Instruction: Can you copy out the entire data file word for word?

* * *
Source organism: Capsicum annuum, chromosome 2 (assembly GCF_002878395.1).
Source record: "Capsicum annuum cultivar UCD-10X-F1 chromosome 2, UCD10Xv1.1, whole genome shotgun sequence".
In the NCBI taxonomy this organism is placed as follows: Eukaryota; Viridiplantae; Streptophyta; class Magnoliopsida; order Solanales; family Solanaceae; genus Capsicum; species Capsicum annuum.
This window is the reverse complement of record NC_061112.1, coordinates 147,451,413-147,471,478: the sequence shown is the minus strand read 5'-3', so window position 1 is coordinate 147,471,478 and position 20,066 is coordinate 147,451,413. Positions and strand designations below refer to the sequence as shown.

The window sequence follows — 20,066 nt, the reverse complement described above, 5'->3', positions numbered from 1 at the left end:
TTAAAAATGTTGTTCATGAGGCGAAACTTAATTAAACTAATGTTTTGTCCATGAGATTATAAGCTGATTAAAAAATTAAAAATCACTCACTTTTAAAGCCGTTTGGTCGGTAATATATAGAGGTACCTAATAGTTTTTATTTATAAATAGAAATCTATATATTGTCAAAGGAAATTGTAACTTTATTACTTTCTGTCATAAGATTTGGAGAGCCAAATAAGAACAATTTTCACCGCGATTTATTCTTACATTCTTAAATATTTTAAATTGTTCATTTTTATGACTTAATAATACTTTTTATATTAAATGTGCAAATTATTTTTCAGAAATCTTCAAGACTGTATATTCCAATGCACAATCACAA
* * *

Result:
Source organism: Capsicum annuum, chromosome 2 (assembly GCF_002878395.1).
Source record: "Capsicum annuum cultivar UCD-10X-F1 chromosome 2, UCD10Xv1.1, whole genome shotgun sequence".
In the NCBI taxonomy this organism is placed as follows: Eukaryota; Viridiplantae; Streptophyta; class Magnoliopsida; order Solanales; family Solanaceae; genus Capsicum; species Capsicum annuum.
This window is the reverse complement of record NC_061112.1, coordinates 147,451,413-147,471,478: the sequence shown is the minus strand read 5'-3', so window position 1 is coordinate 147,471,478 and position 20,066 is coordinate 147,451,413. Positions and strand designations below refer to the sequence as shown.

The window sequence follows — 20,066 nt, the reverse complement described above, 5'->3', positions numbered from 1 at the left end:
TTAAAAATGTTGTTCATGAGGCGAAACTTAATTAAACTAATGTTTTGTCCATGAGATTATAAGCTGATTAAAAAATTAAAAATCACTCACTTTTAAAGCCGTTTGGTCGGTAATATATAGAGGTACCTAATAGTTTTTATTTATAAATAGAAATCTATATATTGTCAAAGGAAATTGTAACTTTATTACTTTCTGTCATAAGATTTGGAGAGCCAAATAAGAACAATTTTCACCGCGATTTATTCTTACATTCTTAAATATTTTAAATTGTTCATTTTTATGACTTAATAATACTTTTTATATTAAATGTGCAAATTATTTTTCAGAAATCTTCAAGACTGTATATTCCAATGCACAATCACAA